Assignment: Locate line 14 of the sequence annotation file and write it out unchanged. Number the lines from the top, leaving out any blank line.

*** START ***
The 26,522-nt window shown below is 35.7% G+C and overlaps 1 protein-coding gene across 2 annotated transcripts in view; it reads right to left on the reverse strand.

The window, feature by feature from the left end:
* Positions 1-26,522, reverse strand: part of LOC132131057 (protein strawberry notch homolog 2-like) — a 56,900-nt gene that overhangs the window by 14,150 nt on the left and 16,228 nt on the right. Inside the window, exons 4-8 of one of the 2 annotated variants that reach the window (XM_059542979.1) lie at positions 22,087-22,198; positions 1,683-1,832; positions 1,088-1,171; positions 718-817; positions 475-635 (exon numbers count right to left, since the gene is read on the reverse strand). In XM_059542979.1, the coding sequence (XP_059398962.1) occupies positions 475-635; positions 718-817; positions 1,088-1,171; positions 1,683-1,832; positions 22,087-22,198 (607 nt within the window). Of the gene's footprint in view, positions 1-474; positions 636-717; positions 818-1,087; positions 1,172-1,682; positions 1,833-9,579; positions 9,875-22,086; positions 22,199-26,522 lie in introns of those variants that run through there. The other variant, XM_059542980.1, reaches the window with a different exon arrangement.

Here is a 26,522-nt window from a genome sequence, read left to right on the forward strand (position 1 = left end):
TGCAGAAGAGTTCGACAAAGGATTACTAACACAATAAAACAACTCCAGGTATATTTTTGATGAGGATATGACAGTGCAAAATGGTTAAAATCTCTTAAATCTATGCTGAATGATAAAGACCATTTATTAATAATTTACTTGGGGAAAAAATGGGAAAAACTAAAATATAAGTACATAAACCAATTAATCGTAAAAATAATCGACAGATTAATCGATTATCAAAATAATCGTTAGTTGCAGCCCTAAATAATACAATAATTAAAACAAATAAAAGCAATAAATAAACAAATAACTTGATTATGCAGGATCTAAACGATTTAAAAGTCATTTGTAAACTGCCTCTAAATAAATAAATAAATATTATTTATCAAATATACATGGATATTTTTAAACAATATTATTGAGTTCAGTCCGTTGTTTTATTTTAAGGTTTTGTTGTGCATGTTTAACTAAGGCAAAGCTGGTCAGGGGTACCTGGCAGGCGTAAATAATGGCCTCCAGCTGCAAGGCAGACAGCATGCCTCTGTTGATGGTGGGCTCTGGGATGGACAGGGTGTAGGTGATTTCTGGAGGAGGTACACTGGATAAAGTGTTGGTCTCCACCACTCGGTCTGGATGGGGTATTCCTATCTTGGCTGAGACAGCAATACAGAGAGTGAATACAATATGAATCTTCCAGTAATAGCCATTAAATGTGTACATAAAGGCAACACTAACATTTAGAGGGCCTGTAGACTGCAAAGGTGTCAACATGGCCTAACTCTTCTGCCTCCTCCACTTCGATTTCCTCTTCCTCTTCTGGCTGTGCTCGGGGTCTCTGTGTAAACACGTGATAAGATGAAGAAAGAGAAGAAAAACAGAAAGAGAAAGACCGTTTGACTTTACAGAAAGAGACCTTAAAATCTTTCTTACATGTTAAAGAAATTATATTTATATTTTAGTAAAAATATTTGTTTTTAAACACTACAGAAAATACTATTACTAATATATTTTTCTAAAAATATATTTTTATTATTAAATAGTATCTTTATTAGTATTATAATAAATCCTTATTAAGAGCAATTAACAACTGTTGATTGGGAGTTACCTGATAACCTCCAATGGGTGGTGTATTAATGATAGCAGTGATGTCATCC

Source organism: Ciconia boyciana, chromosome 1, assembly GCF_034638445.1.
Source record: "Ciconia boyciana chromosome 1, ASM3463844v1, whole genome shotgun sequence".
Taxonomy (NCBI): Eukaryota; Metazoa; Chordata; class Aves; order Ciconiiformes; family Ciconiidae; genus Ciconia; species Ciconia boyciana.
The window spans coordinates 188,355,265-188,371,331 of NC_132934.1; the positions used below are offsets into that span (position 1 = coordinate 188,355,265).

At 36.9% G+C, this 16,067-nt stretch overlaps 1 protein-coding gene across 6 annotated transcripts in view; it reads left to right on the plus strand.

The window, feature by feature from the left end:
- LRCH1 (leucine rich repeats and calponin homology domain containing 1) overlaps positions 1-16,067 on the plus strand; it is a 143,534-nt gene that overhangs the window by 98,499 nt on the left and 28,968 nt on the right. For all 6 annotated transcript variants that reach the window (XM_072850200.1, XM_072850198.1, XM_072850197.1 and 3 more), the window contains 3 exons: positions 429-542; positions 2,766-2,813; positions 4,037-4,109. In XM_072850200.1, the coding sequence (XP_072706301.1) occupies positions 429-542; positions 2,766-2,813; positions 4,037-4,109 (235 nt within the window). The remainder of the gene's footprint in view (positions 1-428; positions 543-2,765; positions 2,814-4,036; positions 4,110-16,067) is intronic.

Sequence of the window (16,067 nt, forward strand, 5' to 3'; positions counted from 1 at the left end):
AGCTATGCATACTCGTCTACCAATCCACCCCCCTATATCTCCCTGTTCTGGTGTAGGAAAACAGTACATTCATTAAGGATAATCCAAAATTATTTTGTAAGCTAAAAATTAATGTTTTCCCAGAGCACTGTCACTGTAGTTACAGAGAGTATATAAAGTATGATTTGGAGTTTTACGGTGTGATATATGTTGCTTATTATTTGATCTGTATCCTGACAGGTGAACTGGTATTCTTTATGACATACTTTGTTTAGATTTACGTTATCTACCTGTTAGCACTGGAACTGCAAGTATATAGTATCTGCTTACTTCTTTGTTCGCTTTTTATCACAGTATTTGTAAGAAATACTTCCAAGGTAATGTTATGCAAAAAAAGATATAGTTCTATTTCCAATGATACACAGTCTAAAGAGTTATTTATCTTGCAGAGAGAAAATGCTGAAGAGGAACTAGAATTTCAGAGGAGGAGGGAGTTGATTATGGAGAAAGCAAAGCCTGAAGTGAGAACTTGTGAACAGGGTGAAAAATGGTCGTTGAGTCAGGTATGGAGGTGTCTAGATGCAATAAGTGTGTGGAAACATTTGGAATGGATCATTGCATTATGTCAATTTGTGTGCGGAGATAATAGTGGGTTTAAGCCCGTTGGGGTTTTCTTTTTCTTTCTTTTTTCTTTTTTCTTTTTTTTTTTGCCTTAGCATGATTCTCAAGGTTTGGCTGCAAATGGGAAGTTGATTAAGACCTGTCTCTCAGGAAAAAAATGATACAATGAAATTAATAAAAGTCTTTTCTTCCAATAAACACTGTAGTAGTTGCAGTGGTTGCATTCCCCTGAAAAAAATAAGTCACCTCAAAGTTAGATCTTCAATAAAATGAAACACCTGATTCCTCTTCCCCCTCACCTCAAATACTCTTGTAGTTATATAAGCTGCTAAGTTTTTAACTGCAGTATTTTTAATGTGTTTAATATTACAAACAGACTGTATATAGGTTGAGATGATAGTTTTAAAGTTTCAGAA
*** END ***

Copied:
AGCTATGCATACTCGTCTACCAATCCACCCCCCTATATCTCCCTGTTCTGGTGTAGGAAAACAGTACATTCATTAAGGATAATCCAAAATTATTTTGTAAGCTAAAAATTAATGTTTTCCCAGAGCACTGTCACTGTAGTTACAGAGAGTATATAAAGTATGATTTGGAGTTTTACGGTGTGATATATGTTGCTTATTATTTGATCTGTATCCTGACAGGTGAACTGGTATTCTTTATGACATACTTTGTTTAGATTTACGTTATCTACCTGTTAGCACTGGAACTGCAAGTATATAGTATCTGCTTACTTCTTTGTTCGCTTTTTATCACAGTATTTGTAAGAAATACTTCCAAGGTAATGTTATGCAAAAAAAGATATAGTTCTATTTCCAATGATACACAGTCTAAAGAGTTATTTATCTTGCAGAGAGAAAATGCTGAAGAGGAACTAGAATTTCAGAGGAGGAGGGAGTTGATTATGGAGAAAGCAAAGCCTGAAGTGAGAACTTGTGAACAGGGTGAAAAATGGTCGTTGAGTCAGGTATGGAGGTGTCTAGATGCAATAAGTGTGTGGAAACATTTGGAATGGATCATTGCATTATGTCAATTTGTGTGCGGAGATAATAGTGGGTTTAAGCCCGTTGGGGTTTTCTTTTTCTTTCTTTTTTCTTTTTTCTTTTTTTTTTTGCCTTAGCATGATTCTCAAGGTTTGGCTGCAAATGGGAAGTTGATTAAGACCTGTCTCTCAGGAAAAAAATGATACAATGAAATTAATAAAAGTCTTTTCTTCCAATAAACACTGTAGTAGTTGCAGTGGTTGCATTCCCCTGAAAAAAATAAGTCACCTCAAAGTTAGATCTTCAATAAAATGAAACACCTGATTCCTCTTCCCCCTCACCTCAAATACTCTTGTAGTTATATAAGCTGCTAAGTTTTTAACTGCAGTATTTTTAATGTGTTTAATATTACAAACAGACTGTATATAGGTTGAGATGATAGTTTTAAAGTTTCAGAA